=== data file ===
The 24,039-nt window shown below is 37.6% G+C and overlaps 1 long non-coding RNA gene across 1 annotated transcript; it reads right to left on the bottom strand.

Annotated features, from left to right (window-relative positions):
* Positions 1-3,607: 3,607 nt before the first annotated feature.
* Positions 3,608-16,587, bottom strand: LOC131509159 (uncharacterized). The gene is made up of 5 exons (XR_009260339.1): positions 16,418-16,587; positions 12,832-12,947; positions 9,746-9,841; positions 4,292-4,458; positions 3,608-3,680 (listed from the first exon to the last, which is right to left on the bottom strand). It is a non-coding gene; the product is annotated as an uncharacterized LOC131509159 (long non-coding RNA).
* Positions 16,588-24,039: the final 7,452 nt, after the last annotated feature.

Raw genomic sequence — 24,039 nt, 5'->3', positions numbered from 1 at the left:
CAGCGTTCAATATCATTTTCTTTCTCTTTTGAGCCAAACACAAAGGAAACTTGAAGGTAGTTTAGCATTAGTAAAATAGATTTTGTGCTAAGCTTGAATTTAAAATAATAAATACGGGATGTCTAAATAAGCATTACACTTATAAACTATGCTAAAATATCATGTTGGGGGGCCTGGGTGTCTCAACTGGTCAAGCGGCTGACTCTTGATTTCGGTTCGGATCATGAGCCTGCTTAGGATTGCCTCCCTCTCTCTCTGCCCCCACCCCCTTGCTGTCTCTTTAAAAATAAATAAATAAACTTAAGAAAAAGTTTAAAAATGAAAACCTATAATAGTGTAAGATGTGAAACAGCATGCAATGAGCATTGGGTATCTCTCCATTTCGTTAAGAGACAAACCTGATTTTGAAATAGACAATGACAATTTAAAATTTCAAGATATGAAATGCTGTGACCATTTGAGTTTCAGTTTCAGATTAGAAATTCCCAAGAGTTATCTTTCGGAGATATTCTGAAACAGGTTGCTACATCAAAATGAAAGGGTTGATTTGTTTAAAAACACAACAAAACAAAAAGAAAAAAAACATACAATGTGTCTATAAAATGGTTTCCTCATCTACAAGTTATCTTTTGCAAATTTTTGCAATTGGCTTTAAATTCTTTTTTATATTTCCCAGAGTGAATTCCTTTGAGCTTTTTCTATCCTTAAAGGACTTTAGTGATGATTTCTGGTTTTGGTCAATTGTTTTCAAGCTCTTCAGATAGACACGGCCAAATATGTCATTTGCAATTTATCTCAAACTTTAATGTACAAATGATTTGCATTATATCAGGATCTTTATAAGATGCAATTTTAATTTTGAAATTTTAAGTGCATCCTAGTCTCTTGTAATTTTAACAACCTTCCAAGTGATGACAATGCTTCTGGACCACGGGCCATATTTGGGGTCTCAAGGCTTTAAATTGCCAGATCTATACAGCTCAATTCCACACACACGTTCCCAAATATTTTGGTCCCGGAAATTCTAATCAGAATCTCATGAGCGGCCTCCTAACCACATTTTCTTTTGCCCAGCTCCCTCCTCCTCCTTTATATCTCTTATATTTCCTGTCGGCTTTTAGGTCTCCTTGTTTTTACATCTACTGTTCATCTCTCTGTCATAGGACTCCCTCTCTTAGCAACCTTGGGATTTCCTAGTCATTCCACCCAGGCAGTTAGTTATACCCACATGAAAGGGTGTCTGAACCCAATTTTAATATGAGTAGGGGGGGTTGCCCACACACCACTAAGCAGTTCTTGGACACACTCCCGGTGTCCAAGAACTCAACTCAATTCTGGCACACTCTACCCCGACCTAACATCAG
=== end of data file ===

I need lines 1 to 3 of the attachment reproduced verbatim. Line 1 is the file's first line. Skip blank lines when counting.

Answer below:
The 24,039-nt window shown below is 37.6% G+C and overlaps 1 long non-coding RNA gene across 1 annotated transcript; it reads right to left on the bottom strand.

Annotated features, from left to right (window-relative positions):
* Positions 1-3,607: 3,607 nt before the first annotated feature.